by AN Wilson, Atlantic Books, £16.99
This brilliant novel by AN Wilson concerns the Enlightenment, illustrated in the life of George Forster, a minor historical character of whom few of us may have heard.
As a youth, George, with his father, sails with Captain Cook on the Resolution to the South Seas. George helps to record the new species that his father catalogues. Afterwards, we follow George home to Germany, through his unhappy marriage, and into his involvement with the French Revolution.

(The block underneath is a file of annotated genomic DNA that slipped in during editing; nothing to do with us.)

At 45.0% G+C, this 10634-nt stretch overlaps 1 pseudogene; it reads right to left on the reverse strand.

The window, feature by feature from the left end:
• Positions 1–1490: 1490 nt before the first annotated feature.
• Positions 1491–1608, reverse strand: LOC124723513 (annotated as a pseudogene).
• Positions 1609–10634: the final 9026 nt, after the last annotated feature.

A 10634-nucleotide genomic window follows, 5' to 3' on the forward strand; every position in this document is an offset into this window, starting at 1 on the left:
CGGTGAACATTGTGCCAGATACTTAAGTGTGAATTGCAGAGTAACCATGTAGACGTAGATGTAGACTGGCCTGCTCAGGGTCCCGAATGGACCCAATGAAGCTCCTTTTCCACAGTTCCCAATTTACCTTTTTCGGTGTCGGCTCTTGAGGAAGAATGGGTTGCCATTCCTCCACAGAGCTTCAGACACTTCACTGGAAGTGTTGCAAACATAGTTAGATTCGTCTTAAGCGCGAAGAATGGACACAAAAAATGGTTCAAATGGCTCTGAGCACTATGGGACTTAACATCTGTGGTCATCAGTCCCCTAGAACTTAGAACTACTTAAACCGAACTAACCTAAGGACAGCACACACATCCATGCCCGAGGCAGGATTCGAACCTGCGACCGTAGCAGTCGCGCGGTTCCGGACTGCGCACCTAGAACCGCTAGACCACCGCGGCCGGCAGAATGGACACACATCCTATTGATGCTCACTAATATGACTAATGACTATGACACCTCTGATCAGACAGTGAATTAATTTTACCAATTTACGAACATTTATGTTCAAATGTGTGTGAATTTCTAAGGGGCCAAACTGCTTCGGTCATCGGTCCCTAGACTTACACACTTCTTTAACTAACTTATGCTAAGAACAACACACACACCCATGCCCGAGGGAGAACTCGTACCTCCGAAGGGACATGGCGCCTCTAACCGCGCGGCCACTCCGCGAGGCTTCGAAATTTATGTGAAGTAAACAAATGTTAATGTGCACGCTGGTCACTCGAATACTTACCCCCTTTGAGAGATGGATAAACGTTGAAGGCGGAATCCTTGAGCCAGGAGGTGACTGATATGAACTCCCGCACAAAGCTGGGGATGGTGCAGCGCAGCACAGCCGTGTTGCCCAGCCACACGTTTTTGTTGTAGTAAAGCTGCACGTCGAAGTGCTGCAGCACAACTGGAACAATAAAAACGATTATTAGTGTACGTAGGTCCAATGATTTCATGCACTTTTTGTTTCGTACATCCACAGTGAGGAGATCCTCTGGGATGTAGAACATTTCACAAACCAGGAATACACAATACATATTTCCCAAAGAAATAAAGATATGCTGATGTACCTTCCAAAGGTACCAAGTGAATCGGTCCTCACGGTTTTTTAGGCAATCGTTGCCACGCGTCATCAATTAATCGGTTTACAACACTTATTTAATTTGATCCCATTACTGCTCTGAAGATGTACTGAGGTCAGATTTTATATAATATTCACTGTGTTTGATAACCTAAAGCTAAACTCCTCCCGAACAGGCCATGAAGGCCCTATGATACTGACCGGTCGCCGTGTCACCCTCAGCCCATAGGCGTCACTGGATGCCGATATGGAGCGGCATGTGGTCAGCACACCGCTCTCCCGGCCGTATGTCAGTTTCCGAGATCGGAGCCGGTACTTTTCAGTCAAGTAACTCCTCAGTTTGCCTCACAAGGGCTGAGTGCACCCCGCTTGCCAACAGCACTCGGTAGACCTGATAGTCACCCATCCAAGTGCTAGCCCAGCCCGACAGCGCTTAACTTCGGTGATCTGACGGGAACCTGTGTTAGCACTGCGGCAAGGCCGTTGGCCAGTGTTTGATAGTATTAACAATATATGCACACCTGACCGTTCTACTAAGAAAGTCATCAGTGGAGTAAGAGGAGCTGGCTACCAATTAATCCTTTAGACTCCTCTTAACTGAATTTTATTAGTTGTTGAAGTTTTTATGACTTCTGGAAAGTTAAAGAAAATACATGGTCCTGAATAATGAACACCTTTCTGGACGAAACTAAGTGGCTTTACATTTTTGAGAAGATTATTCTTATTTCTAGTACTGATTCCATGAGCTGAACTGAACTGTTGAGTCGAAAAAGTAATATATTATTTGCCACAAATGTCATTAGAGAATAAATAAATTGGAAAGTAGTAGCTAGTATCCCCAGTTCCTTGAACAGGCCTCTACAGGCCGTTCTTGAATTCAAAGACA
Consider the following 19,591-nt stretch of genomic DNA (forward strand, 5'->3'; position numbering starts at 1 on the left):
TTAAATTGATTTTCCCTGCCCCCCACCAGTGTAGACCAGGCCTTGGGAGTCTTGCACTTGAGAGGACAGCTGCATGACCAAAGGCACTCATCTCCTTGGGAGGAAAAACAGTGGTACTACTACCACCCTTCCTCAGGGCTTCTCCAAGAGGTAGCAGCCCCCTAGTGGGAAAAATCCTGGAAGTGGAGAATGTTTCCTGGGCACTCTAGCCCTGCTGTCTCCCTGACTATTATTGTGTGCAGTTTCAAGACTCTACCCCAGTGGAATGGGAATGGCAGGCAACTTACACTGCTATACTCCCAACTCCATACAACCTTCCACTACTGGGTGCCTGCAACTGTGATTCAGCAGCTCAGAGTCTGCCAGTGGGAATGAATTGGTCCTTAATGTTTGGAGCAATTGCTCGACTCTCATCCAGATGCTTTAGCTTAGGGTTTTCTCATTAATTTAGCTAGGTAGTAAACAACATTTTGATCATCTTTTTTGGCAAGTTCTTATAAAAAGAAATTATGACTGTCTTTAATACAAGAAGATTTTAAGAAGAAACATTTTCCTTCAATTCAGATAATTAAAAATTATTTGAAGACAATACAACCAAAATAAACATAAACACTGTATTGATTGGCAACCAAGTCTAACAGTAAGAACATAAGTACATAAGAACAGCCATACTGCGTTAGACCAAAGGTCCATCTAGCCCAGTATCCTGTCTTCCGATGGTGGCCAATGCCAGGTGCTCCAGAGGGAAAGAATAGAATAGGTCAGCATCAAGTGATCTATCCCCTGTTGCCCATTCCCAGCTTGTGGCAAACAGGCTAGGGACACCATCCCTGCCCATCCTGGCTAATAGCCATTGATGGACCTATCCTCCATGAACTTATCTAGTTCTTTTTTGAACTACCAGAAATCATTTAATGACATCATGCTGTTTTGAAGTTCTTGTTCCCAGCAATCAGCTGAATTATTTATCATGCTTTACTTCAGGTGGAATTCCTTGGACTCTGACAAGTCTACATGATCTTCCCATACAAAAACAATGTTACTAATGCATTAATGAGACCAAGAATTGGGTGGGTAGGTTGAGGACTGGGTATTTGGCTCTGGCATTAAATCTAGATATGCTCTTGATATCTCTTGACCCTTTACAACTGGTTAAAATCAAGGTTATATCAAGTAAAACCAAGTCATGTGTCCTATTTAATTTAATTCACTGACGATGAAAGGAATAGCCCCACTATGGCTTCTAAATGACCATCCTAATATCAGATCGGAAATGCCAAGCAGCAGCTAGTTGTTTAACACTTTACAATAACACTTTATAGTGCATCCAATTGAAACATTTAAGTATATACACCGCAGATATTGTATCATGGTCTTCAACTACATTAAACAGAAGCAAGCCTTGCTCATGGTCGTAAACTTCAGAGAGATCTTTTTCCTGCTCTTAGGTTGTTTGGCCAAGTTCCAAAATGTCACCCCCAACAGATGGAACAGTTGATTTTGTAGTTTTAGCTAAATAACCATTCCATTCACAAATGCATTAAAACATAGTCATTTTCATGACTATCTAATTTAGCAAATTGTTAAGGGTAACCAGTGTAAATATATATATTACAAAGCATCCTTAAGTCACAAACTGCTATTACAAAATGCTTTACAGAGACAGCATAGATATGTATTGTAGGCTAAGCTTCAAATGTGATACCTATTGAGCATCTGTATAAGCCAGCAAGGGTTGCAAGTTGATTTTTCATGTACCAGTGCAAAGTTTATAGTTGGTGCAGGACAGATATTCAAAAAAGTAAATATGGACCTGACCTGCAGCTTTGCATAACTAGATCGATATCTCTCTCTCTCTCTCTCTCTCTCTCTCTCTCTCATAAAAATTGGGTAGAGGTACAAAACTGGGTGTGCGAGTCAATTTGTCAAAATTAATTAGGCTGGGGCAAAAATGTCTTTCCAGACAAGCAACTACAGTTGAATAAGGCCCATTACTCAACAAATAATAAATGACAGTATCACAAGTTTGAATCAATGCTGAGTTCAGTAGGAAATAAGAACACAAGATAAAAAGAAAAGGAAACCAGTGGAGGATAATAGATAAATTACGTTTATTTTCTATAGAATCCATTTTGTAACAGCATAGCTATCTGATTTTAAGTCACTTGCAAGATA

Wilson could have written a biography of George, but that would not have been such fun as this novel, which excels not just as history, but also as comedy and tragedy.
In one life we see many contradictions. George starts as a perfect exemplar of enlightened virtue, a man of science, a careful recorder of phenomena, a discoverer of new worlds, who sails to fresh horizons. But he ends up, without ever having lost his essential goodness of heart, involved in the narrow world of Robespierre and Marat. How on earth did it come to this?
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